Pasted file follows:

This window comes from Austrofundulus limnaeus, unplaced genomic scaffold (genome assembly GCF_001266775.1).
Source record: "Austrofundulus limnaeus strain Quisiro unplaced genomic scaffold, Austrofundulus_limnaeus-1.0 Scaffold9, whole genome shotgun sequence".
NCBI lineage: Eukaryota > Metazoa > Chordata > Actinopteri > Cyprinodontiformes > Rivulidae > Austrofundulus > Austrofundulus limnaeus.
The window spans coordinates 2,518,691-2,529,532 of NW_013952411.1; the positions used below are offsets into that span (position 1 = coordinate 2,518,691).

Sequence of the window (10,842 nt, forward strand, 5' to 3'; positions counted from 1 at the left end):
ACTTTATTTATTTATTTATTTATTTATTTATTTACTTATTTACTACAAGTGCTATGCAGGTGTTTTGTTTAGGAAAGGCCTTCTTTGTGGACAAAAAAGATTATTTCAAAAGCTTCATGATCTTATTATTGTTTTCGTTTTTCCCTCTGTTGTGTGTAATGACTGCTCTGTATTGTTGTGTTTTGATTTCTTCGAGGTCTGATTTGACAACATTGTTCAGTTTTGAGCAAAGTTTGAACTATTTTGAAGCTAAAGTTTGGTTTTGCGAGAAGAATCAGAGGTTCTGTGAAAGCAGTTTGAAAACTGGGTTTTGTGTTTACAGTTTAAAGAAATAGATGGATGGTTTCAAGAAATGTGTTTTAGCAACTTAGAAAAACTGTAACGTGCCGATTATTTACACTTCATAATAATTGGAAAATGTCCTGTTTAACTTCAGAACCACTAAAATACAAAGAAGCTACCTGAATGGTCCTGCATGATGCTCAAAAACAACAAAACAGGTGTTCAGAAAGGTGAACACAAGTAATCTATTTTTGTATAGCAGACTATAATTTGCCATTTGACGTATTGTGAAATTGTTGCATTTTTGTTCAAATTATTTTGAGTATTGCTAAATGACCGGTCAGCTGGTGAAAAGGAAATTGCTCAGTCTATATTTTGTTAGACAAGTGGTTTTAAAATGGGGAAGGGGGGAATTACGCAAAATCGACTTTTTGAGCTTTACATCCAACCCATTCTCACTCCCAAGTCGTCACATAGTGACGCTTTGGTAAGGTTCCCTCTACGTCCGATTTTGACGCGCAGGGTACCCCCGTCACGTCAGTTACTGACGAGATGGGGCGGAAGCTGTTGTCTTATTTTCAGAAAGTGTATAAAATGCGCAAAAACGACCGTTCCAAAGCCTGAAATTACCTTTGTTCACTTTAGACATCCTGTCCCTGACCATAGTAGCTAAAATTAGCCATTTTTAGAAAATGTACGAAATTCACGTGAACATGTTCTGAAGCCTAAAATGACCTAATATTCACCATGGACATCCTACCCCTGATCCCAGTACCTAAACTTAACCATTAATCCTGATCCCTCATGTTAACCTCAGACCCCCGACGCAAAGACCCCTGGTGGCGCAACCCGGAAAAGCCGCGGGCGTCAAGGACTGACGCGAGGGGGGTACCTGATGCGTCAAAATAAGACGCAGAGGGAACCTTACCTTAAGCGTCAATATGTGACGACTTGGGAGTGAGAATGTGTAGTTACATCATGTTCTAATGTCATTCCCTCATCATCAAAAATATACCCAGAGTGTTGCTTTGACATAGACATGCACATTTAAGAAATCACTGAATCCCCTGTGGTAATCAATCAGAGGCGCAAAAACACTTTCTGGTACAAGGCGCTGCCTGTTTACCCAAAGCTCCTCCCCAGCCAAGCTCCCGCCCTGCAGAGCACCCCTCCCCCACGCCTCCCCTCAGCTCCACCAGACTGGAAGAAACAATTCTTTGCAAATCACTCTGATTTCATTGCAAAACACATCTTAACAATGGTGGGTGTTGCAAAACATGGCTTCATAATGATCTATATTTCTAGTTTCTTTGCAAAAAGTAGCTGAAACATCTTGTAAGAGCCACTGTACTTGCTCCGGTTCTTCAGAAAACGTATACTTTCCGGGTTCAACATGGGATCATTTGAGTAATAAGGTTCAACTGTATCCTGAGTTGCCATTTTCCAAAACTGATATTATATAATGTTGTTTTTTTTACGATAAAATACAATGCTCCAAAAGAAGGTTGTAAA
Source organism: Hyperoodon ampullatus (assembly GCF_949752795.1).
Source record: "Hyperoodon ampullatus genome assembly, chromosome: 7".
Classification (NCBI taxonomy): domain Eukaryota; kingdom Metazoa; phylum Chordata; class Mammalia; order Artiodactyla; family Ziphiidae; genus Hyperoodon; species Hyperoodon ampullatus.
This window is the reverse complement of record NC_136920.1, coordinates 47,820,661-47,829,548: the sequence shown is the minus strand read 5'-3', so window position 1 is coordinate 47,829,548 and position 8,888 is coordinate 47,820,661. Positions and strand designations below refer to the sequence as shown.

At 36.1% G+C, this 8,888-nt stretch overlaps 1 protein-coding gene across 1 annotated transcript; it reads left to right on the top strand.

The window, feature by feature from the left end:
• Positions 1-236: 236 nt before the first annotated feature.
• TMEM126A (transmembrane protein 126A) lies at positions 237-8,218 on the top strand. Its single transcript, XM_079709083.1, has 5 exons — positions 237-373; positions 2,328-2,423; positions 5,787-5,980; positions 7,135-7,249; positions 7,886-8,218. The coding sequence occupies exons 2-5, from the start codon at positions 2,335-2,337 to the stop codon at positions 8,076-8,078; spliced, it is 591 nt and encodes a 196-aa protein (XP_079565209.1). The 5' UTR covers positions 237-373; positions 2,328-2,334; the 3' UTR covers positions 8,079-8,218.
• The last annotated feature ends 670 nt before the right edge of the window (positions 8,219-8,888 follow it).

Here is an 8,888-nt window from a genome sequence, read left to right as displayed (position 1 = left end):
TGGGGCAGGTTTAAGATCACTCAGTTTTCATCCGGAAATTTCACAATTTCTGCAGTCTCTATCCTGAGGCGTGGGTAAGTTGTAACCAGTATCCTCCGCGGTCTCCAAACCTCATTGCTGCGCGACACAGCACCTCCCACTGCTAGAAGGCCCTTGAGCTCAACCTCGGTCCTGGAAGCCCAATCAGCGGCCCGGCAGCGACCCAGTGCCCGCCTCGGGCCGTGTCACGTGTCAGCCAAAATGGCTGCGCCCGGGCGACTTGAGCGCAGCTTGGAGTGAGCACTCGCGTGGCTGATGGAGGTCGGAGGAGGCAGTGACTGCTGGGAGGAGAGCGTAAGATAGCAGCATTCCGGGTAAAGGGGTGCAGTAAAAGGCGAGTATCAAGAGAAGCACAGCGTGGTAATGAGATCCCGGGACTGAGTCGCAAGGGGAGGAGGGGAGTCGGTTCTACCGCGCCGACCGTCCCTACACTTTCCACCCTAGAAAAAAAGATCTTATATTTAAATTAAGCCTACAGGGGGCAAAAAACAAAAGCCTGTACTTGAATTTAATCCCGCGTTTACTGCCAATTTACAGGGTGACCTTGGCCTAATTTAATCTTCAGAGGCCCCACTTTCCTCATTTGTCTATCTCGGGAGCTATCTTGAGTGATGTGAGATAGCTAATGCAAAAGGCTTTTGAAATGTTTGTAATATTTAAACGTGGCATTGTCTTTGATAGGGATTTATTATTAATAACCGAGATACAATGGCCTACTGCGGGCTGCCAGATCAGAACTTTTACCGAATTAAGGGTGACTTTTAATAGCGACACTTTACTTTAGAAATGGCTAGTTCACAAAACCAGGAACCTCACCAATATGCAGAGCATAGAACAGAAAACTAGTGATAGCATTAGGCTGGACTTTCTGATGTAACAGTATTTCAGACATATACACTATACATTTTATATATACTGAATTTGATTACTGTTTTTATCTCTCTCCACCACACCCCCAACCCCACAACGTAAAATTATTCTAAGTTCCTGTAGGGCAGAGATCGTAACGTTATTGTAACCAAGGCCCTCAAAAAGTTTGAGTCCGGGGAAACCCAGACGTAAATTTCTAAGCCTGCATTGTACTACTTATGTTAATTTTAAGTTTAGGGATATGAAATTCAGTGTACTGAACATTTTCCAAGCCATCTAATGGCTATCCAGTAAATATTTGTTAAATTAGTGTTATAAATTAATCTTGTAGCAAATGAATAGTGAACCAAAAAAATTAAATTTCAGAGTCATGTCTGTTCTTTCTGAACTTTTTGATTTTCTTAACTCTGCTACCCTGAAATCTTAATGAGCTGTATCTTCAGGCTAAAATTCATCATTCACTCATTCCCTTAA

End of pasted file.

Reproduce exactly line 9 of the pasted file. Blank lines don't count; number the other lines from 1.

Classification (NCBI taxonomy): domain Eukaryota; kingdom Metazoa; phylum Chordata; class Mammalia; order Artiodactyla; family Ziphiidae; genus Hyperoodon; species Hyperoodon ampullatus.